Click for next page ( 23


The National Academies | 500 Fifth St. N.W. | Washington, D.C. 20001
Copyright © National Academy of Sciences. All rights reserved.
Terms of Use and Privacy Statement



Below are the first 10 and last 10 pages of uncorrected machine-read text (when available) of this chapter, followed by the top 30 algorithmically extracted key phrases from the chapter as a whole.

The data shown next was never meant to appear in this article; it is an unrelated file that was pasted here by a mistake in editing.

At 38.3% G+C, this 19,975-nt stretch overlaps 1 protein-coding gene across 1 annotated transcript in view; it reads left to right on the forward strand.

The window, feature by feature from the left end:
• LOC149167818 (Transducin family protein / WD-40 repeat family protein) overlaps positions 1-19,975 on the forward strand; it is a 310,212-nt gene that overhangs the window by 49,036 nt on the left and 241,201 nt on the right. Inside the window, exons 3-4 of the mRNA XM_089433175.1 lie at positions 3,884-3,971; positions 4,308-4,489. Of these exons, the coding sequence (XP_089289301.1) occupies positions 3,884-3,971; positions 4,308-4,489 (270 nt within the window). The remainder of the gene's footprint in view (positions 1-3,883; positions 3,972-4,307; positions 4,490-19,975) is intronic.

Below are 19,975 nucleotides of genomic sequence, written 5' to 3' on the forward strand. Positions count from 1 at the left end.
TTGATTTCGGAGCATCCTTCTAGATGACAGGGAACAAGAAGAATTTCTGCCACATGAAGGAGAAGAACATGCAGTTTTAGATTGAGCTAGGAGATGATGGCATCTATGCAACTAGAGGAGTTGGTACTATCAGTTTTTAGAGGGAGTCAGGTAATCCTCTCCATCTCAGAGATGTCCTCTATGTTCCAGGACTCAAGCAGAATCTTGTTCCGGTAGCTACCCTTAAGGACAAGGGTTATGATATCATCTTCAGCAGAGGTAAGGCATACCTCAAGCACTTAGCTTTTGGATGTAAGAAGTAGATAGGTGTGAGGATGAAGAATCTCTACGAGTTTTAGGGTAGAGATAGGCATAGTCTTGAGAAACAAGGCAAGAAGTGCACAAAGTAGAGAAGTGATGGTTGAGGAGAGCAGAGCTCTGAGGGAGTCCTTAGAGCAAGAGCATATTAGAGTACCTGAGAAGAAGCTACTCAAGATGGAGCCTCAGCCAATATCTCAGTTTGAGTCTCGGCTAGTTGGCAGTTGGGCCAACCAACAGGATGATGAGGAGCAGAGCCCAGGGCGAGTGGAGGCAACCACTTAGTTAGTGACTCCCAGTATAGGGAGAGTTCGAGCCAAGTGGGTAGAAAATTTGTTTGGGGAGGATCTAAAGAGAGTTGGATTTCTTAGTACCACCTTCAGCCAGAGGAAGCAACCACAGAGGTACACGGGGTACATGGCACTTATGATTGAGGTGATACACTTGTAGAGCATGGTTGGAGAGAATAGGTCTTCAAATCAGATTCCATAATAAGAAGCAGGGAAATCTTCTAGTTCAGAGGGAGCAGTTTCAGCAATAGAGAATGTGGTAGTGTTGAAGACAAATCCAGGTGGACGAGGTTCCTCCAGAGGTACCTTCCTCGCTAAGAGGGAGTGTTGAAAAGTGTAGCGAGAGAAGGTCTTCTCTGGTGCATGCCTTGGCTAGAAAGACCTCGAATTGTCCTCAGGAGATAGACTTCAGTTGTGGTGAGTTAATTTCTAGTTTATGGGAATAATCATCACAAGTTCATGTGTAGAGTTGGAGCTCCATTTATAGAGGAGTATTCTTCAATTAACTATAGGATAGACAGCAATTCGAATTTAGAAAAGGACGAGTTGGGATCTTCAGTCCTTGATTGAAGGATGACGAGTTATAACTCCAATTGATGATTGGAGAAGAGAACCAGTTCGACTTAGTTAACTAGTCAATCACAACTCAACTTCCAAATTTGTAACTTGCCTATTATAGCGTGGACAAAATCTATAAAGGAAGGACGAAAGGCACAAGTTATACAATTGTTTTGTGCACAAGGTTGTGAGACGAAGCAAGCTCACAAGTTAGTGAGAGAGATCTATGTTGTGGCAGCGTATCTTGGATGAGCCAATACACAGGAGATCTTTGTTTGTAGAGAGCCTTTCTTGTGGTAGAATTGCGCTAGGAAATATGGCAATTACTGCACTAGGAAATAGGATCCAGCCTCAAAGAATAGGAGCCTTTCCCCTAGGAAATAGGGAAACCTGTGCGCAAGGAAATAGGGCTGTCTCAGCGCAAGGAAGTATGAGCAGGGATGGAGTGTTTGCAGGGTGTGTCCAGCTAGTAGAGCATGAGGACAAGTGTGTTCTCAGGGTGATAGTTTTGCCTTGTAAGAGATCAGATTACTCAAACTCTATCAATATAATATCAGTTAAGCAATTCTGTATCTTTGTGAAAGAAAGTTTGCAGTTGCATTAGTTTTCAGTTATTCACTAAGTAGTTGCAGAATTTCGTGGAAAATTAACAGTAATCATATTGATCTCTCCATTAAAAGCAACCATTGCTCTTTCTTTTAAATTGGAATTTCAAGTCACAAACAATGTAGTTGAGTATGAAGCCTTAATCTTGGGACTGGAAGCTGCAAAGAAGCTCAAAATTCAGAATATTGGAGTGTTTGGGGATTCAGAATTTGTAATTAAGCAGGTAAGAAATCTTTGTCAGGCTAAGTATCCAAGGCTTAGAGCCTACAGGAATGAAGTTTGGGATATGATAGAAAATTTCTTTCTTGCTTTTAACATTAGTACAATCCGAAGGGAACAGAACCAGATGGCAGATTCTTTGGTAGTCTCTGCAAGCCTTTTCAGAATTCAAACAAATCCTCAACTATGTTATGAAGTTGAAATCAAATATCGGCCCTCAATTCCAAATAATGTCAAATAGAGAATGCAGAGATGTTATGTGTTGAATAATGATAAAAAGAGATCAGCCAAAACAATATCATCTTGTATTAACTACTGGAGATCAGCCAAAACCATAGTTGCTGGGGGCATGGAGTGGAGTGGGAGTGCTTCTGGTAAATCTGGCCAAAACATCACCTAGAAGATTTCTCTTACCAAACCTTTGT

Intended to provide our own search engines and external engines with highly rich, chapter-representative searchable text on the opening pages of each chapter. Because it is UNCORRECTED material, please consider the following text as a useful but insufficient proxy for the authoritative book pages.

Do not use for reproduction, copying, pasting, or reading; exclusively for search engines.

OCR for page 22